In my spare time, I like to take on projects and build some such algorithms. To name the two most recent ones: I recently fit a neural net that detects whether a banknote is forged with 97% accuracy (as the graduating project of the Udacity ML engineer program ). Currently I'm part of team that's working on a project that uses natural language processing techniques together with a certain implementation of recurrent neural nets in order to recognize how and why youtube comments exhibit some form of toxicity.







  3. Machine Learning today and tomorrow:

    I am particularly excited about how machine learning is adopting beautiful mathematical concepts from very diverse fields in such very clever ways. As abstract concepts such as the Wasserstein metric, persistent homology or even hyperbolic geometry get used in order to build new models, it is becoming clear just how exciting the interplay between machine learning and current mathematics will become in the future. As part of the ML group at U of T, I am actively working towards a gaining a deeper collective understanding of those techniques which will in turn allow us to make the architectures of tomorrow more and more powerful.

    <


Geometry

My research lies at the intersection of algebra, geometry and physics. Specifically, I am interested in the math that describe the geometry used by string theorist to describe the vibrations of strings. This type of geometry is called 3CY geometry (after Eugenio Calabi and Shin-Tung Yau.) In recent years mathematicians discovered that this 3CY property can be viewed as very general symmetric behaviour which can also be percieved in the world of noncommutative algebras and more even more generally in category theory. Concurrently, as algebraic geometry kept refining its viewpoint, it kept including more general structures as well...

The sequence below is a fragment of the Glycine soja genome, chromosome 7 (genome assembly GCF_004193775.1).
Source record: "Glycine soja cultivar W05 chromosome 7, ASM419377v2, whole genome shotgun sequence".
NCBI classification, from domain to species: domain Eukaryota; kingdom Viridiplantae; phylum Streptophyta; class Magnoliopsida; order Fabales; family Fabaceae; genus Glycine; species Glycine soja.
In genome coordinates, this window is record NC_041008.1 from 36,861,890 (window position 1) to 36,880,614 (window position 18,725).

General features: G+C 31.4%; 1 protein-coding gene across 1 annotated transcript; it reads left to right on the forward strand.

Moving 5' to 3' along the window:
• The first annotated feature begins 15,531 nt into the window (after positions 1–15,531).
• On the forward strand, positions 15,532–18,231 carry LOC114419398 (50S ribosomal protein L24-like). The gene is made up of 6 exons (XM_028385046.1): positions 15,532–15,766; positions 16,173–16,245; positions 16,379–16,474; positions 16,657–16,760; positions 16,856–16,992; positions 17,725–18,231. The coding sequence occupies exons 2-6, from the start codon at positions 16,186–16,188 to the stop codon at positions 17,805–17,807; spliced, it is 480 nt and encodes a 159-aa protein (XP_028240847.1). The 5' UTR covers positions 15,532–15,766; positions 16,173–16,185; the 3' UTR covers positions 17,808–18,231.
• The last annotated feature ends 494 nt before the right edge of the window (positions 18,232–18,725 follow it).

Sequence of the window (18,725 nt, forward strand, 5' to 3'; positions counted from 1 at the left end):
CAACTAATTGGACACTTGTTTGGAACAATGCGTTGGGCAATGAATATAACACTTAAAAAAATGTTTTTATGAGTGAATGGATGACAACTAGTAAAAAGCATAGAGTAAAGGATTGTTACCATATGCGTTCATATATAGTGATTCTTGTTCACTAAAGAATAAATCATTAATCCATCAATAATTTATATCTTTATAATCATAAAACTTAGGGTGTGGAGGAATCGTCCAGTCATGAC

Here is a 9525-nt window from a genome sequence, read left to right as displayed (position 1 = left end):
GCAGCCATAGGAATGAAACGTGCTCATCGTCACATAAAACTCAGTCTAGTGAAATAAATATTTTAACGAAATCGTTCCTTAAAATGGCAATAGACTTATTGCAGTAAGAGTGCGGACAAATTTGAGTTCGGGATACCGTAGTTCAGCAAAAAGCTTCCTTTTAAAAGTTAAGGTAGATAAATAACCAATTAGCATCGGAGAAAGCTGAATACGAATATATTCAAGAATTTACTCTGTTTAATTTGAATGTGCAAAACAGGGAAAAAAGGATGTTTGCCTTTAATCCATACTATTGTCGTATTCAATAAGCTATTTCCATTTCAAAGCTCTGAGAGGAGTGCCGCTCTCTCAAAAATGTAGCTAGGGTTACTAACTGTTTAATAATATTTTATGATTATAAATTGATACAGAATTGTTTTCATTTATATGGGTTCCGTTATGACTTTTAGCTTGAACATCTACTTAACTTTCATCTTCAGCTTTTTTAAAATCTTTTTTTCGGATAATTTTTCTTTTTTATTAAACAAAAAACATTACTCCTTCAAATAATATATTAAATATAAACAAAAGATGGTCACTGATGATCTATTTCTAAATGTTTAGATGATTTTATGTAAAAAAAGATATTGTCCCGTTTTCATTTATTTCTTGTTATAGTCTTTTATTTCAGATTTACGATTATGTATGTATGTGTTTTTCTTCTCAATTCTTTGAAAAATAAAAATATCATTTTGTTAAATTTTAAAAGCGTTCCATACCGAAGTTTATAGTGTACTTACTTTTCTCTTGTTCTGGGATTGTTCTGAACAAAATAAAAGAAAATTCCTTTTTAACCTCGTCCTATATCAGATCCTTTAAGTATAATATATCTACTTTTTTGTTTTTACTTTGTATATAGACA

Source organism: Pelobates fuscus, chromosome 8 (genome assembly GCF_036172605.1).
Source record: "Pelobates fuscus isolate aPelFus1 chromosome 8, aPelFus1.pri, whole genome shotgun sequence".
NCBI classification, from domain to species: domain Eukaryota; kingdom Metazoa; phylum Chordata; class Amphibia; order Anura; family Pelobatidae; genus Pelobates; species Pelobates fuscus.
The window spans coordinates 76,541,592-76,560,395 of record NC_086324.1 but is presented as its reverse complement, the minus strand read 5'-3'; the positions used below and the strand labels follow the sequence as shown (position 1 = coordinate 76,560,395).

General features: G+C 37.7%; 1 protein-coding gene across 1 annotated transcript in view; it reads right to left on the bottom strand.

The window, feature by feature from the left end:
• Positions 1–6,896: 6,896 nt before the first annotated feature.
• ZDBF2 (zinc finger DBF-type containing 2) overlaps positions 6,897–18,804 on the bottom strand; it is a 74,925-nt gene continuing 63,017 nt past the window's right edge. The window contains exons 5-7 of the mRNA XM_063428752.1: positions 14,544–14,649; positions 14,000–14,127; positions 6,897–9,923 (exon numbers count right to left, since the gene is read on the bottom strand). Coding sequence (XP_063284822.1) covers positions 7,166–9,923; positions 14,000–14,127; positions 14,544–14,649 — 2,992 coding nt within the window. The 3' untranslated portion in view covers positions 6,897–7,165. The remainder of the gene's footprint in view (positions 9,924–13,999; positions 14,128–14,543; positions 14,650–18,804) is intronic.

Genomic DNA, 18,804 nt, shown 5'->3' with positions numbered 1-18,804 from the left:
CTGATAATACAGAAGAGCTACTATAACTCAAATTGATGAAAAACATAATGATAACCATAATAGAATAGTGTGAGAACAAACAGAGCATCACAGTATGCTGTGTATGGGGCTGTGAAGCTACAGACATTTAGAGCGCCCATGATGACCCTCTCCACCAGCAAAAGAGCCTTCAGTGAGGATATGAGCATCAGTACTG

Starting with the connection between varieties and coordinate rings discovered by Hilbert , the torch was passed on to Grothendieck who introduced schemes as the geometric counterpart to all commutative rings, and developped homological algebra as a way to investigate them. His students then embraced the idea that a space should first and foremost be studied through its homological properties alone and found a way to encode all homogical information eautifully in a mathematical concept called the derived category of coherent sheaves of the space. In the last few decades this idea was take yet further when such people as Kontsevich argued that any category similar to a derived category should itself in fact be considered the space. This idea is the core philosophy of noncommutative geometry (the word noncommutative refers to the idea that the cateogry may be built by starting with a space, or come from a different part of math altogether. Crucially, only the structure of the category matters in this theory, so that we are able to do geometry without knowing the space, or even without knowing of a space actually exists!)